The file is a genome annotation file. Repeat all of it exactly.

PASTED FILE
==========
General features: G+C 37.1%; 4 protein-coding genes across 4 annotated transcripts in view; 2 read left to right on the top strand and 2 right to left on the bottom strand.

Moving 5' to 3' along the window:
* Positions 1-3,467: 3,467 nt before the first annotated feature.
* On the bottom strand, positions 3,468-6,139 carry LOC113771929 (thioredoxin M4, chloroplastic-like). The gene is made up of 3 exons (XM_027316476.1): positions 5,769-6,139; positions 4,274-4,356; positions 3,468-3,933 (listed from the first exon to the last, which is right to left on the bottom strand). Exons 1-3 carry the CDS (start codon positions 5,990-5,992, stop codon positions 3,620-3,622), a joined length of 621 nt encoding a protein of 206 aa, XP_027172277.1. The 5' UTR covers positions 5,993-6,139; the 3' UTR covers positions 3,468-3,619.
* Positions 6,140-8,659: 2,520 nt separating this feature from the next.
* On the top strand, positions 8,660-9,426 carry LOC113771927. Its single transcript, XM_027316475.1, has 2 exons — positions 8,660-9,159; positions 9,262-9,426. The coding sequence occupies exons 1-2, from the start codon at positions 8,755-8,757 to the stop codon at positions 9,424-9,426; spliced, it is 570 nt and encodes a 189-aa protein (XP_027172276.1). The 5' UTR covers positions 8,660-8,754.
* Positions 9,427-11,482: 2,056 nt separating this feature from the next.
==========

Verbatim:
General features: G+C 37.1%; 4 protein-coding genes across 4 annotated transcripts in view; 2 read left to right on the top strand and 2 right to left on the bottom strand.

Moving 5' to 3' along the window:
* Positions 1-3,467: 3,467 nt before the first annotated feature.
* On the bottom strand, positions 3,468-6,139 carry LOC113771929 (thioredoxin M4, chloroplastic-like). The gene is made up of 3 exons (XM_027316476.1): positions 5,769-6,139; positions 4,274-4,356; positions 3,468-3,933 (listed from the first exon to the last, which is right to left on the bottom strand). Exons 1-3 carry the CDS (start codon positions 5,990-5,992, stop codon positions 3,620-3,622), a joined length of 621 nt encoding a protein of 206 aa, XP_027172277.1. The 5' UTR covers positions 5,993-6,139; the 3' UTR covers positions 3,468-3,619.
* Positions 6,140-8,659: 2,520 nt separating this feature from the next.
* On the top strand, positions 8,660-9,426 carry LOC113771927. Its single transcript, XM_027316475.1, has 2 exons — positions 8,660-9,159; positions 9,262-9,426. The coding sequence occupies exons 1-2, from the start codon at positions 8,755-8,757 to the stop codon at positions 9,424-9,426; spliced, it is 570 nt and encodes a 189-aa protein (XP_027172276.1). The 5' UTR covers positions 8,660-8,754.
* Positions 9,427-11,482: 2,056 nt separating this feature from the next.